Methamphetamine and Teens: The Deadliest Drug You've Never Heard Of
Drug Siege in the Suburbs
The anguish experienced by the Knutsons is being played out all over the country in what has quietly become a suburban youth drug epidemic. Also known as "crystal," "ice," or "crank," methamphetamine is a powerful, highly addictive stimulant that is widely available in pills or powder form; the latter can be snorted, smoked, swallowed, or injected. Cheaply sold on the street for as little as $5 a hit, it's also therefore affordable for most teens. Originally popular among California biker gangs in the 1980s, meth has made its way east, infecting rural, suburban, and urban communities alike. While there are no nationwide statistics on meth use strictly among teens, a 2004 federal government survey found that 6.2 percent of 12th graders have used meth -- a figure that experts say is vastly underreported.
What makes meth so dangerous is its addictiveness: It can be virtually impossible for someone to try it just once. "With meth, there's no such thing as a casual user," says Joseph Frascella, PhD, a neuroscientist at the National Institute on Drug Abuse, in Bethesda, Maryland. "The younger someone starts using meth, the worse the outcome." And because it can be easier to get hold of than beer or cigarettes, meth is often becoming the first drug that teenagers use. Because meth stimulates the central nervous system and causes the brain to release pleasure-inducing dopamine, it leaves kids feeling euphoric, brilliant, and in control -- qualities normally in scarce supply during adolescence. And the high from a single dose can last 14 hours.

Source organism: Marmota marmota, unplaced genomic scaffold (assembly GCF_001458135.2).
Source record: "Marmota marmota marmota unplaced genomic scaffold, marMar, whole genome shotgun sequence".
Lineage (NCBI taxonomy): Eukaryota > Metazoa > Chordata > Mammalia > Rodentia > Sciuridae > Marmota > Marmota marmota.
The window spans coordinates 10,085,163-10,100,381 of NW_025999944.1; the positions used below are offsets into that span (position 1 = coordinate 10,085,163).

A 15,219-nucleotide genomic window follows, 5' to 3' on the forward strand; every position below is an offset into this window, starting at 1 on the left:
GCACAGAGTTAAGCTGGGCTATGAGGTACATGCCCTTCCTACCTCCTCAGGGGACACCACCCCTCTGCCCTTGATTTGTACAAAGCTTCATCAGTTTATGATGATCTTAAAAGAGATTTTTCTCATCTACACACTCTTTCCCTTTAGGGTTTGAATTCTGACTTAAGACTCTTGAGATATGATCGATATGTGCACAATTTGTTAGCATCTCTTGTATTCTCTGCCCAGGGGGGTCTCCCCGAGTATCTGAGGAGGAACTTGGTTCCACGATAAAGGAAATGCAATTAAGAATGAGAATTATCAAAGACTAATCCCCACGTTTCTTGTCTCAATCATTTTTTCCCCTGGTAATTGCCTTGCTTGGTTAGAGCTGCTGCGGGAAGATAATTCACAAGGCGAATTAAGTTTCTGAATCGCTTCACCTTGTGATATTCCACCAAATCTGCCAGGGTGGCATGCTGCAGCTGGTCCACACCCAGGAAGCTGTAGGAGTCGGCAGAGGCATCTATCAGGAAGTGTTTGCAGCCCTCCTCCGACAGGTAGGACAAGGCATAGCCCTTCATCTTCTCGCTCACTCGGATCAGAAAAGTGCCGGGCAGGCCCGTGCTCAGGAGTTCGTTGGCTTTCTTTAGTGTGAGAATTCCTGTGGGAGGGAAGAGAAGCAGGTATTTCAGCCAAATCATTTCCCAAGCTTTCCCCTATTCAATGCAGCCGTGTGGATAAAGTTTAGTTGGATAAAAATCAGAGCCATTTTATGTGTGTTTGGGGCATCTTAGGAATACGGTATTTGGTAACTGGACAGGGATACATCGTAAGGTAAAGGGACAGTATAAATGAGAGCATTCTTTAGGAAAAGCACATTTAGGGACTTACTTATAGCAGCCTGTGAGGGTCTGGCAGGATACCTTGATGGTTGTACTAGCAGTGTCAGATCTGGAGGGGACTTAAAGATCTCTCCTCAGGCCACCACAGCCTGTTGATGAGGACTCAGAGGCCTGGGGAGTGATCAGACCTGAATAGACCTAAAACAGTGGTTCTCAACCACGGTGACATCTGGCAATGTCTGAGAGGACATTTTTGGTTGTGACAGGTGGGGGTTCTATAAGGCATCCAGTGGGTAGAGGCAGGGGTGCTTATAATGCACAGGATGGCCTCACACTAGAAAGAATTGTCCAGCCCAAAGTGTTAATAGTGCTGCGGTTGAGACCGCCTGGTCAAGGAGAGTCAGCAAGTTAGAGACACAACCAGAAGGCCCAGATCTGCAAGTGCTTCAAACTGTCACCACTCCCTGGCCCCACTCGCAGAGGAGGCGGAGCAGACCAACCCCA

Over time and with ever-larger doses (as with most addictive drugs, a habitual user needs bigger doses to get the same high) these effects deteriorate into less-desirable ones: irritability, insomnia, anxiety, aggressiveness, tremors, and paranoia. With prolonged use, meth disrupts neurotransmitters in the brain, slowing cognitive and motor functions. "It's a powerful stimulant that blasts the brain. To put it bluntly, it makes you slower and stupider over time," says Dr. Frascella. Researchers do not yet know whether these effects are permanent. But they do know that sustained, high doses can cause a rise in heart rate, resulting in strokes and convulsions that can be fatal. Experts also say that geographic areas with high meth use have a greater incidence of psychotic episodes among teenagers, which, in rare cases, may have led to suicide.
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